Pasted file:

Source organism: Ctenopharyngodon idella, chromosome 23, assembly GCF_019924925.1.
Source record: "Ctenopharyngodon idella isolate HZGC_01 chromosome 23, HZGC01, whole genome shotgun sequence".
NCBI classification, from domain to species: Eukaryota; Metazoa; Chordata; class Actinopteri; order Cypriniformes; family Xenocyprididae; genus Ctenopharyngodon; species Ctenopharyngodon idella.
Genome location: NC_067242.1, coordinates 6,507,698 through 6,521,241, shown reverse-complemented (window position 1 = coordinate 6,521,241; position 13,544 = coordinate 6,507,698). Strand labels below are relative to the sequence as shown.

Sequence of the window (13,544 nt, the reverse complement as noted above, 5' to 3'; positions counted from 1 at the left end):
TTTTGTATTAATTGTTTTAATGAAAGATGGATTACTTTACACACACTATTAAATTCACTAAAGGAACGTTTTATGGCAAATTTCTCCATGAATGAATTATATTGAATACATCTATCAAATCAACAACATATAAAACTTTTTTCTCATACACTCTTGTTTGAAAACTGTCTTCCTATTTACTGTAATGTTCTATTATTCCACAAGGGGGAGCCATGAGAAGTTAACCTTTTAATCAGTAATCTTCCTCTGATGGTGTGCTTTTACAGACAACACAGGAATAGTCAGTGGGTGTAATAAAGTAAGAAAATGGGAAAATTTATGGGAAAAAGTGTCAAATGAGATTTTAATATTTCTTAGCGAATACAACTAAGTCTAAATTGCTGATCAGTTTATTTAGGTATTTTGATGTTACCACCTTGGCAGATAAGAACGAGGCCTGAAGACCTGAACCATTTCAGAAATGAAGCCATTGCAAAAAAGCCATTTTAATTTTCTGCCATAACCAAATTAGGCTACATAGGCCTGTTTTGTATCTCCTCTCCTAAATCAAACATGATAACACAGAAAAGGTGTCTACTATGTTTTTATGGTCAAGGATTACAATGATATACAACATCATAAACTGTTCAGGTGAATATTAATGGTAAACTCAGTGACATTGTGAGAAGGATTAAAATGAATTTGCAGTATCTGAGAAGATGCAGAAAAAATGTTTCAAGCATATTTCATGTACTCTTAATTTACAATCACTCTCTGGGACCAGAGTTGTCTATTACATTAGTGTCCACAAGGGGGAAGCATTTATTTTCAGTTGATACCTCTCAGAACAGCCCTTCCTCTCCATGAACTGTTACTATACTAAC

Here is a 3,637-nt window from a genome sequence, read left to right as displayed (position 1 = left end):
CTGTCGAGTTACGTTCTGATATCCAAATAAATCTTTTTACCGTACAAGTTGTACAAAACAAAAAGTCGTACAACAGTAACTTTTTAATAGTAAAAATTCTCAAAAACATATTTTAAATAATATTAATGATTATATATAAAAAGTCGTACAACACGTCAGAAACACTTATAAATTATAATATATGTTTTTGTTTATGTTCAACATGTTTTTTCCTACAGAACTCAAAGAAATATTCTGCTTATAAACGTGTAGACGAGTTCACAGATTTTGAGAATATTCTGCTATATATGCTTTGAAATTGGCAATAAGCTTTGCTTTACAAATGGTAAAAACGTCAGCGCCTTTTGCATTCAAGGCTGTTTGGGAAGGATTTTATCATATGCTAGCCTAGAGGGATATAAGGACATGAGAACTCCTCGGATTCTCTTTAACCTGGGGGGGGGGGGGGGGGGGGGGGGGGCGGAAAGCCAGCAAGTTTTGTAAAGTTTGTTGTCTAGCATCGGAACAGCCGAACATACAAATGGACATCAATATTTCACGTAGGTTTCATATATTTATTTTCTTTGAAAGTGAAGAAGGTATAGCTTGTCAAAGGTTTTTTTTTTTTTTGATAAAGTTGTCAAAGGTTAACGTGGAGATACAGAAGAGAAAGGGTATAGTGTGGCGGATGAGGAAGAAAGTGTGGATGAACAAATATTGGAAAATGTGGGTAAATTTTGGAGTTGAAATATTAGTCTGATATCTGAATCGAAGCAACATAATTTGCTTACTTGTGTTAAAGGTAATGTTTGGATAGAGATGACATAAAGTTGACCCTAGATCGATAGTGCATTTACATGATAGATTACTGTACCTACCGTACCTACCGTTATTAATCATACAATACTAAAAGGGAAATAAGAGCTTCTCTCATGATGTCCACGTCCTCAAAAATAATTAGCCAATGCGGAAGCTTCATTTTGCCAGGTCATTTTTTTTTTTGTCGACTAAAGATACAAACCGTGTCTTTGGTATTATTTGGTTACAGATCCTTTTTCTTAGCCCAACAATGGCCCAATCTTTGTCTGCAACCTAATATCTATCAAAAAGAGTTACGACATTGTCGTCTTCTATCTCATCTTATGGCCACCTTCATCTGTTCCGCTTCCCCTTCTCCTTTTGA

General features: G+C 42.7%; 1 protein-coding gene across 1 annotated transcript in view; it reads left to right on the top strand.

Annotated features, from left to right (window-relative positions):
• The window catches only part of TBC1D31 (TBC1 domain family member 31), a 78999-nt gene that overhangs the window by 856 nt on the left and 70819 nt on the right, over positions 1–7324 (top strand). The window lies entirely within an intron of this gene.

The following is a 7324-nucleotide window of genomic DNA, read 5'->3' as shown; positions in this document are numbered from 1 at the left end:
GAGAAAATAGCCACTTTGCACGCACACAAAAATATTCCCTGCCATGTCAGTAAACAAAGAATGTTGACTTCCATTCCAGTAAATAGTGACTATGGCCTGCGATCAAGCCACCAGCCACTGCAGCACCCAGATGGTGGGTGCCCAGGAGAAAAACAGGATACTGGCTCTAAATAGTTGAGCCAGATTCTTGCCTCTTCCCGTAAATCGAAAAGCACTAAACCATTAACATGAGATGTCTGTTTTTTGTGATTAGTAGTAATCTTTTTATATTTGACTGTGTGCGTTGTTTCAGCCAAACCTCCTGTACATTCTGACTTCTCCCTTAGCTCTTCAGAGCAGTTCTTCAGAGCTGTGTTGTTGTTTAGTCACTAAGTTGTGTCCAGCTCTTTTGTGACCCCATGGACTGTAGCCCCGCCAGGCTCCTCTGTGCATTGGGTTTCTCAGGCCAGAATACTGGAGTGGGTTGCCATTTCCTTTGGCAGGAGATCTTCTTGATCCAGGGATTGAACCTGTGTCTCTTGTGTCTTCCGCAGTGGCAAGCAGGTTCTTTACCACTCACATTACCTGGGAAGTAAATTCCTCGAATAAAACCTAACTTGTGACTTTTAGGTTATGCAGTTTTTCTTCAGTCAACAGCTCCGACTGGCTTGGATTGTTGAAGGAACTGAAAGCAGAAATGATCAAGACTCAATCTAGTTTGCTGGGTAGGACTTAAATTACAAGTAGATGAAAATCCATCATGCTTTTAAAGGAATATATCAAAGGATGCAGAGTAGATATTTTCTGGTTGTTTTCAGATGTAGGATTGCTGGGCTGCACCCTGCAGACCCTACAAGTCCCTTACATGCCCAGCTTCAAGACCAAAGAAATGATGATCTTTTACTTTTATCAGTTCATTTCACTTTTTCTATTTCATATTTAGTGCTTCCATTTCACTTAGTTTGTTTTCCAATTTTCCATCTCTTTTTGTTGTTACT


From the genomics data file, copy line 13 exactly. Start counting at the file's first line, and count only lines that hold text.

GAGAAAATAGCCACTTTGCACGCACACAAAAATATTCCCTGCCATGTCAGTAAACAAAGAATGTTGACTTCCATTCCAGTAAATAGTGACTATGGCCTGCGATCAAGCCACCAGCCACTGCAGCACCCAGATGGTGGGTGCCCAGGAGAAAAACAGGATACTGGCTCTAAATAGTTGAGCCAGATTCTTGCCTCTTCCCGTAAATCGAAAAGCACTAAACCATTAACATGAGATGTCTGTTTTTTGTGATTAGTAGTAATCTTTTTATATTTGACTGTGTGCGTTGTTTCAGCCAAACCTCCTGTACATTCTGACTTCTCCCTTAGCTCTTCAGAGCAGTTCTTCAGAGCTGTGTTGTTGTTTAGTCACTAAGTTGTGTCCAGCTCTTTTGTGACCCCATGGACTGTAGCCCCGCCAGGCTCCTCTGTGCATTGGGTTTCTCAGGCCAGAATACTGGAGTGGGTTGCCATTTCCTTTGGCAGGAGATCTTCTTGATCCAGGGATTGAACCTGTGTCTCTTGTGTCTTCCGCAGTGGCAAGCAGGTTCTTTACCACTCACATTACCTGGGAAGTAAATTCCTCGAATAAAACCTAACTTGTGACTTTTAGGTTATGCAGTTTTTCTTCAGTCAACAGCTCCGACTGGCTTGGATTGTTGAAGGAACTGAAAGCAGAAATGATCAAGACTCAATCTAGTTTGCTGGGTAGGACTTAAATTACAAGTAGATGAAAATCCATCATGCTTTTAAAGGAATATATCAAAGGATGCAGAGTAGATATTTTCTGGTTGTTTTCAGATGTAGGATTGCTGGGCTGCACCCTGCAGACCCTACAAGTCCCTTACATGCCCAGCTTCAAGACCAAAGAAATGATGATCTTTTACTTTTATCAGTTCATTTCACTTTTTCTATTTCATATTTAGTGCTTCCATTTCACTTAGTTTGTTTTCCAATTTTCCATCTCTTTTTGTTGTTACT